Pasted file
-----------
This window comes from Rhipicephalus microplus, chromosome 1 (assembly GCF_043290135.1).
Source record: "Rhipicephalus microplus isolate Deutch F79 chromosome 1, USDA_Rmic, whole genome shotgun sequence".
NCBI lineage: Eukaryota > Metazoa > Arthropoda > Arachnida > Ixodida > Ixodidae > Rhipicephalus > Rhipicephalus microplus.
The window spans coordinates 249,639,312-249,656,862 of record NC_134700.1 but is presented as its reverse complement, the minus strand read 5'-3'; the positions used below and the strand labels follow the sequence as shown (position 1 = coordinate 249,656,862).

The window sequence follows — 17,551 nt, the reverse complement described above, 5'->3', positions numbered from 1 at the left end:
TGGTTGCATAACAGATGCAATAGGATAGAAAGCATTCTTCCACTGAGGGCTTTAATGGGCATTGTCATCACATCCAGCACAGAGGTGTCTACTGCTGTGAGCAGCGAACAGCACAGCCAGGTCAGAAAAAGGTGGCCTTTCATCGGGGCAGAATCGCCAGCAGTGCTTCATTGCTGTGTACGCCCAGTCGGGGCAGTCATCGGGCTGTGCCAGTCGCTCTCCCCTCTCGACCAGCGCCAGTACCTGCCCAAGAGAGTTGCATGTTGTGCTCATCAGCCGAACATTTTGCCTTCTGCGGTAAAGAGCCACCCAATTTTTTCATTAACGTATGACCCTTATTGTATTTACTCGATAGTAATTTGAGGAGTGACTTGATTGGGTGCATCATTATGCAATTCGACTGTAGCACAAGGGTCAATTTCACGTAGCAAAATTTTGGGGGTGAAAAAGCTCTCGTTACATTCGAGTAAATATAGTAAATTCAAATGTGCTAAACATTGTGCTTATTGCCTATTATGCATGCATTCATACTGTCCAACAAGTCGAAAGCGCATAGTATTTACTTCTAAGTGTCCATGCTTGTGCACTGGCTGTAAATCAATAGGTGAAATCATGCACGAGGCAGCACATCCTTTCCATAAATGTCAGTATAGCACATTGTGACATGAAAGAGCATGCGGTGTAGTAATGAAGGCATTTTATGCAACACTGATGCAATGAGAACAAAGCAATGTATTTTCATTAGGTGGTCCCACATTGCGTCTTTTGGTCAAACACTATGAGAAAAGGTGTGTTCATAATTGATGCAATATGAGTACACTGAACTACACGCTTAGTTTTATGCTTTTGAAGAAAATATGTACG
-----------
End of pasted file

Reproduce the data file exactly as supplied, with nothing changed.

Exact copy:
This window comes from Rhipicephalus microplus, chromosome 1 (assembly GCF_043290135.1).
Source record: "Rhipicephalus microplus isolate Deutch F79 chromosome 1, USDA_Rmic, whole genome shotgun sequence".
NCBI lineage: Eukaryota > Metazoa > Arthropoda > Arachnida > Ixodida > Ixodidae > Rhipicephalus > Rhipicephalus microplus.
The window spans coordinates 249,639,312-249,656,862 of record NC_134700.1 but is presented as its reverse complement, the minus strand read 5'-3'; the positions used below and the strand labels follow the sequence as shown (position 1 = coordinate 249,656,862).

The window sequence follows — 17,551 nt, the reverse complement described above, 5'->3', positions numbered from 1 at the left end:
TGGTTGCATAACAGATGCAATAGGATAGAAAGCATTCTTCCACTGAGGGCTTTAATGGGCATTGTCATCACATCCAGCACAGAGGTGTCTACTGCTGTGAGCAGCGAACAGCACAGCCAGGTCAGAAAAAGGTGGCCTTTCATCGGGGCAGAATCGCCAGCAGTGCTTCATTGCTGTGTACGCCCAGTCGGGGCAGTCATCGGGCTGTGCCAGTCGCTCTCCCCTCTCGACCAGCGCCAGTACCTGCCCAAGAGAGTTGCATGTTGTGCTCATCAGCCGAACATTTTGCCTTCTGCGGTAAAGAGCCACCCAATTTTTTCATTAACGTATGACCCTTATTGTATTTACTCGATAGTAATTTGAGGAGTGACTTGATTGGGTGCATCATTATGCAATTCGACTGTAGCACAAGGGTCAATTTCACGTAGCAAAATTTTGGGGGTGAAAAAGCTCTCGTTACATTCGAGTAAATATAGTAAATTCAAATGTGCTAAACATTGTGCTTATTGCCTATTATGCATGCATTCATACTGTCCAACAAGTCGAAAGCGCATAGTATTTACTTCTAAGTGTCCATGCTTGTGCACTGGCTGTAAATCAATAGGTGAAATCATGCACGAGGCAGCACATCCTTTCCATAAATGTCAGTATAGCACATTGTGACATGAAAGAGCATGCGGTGTAGTAATGAAGGCATTTTATGCAACACTGATGCAATGAGAACAAAGCAATGTATTTTCATTAGGTGGTCCCACATTGCGTCTTTTGGTCAAACACTATGAGAAAAGGTGTGTTCATAATTGATGCAATATGAGTACACTGAACTACACGCTTAGTTTTATGCTTTTGAAGAAAATATGTACG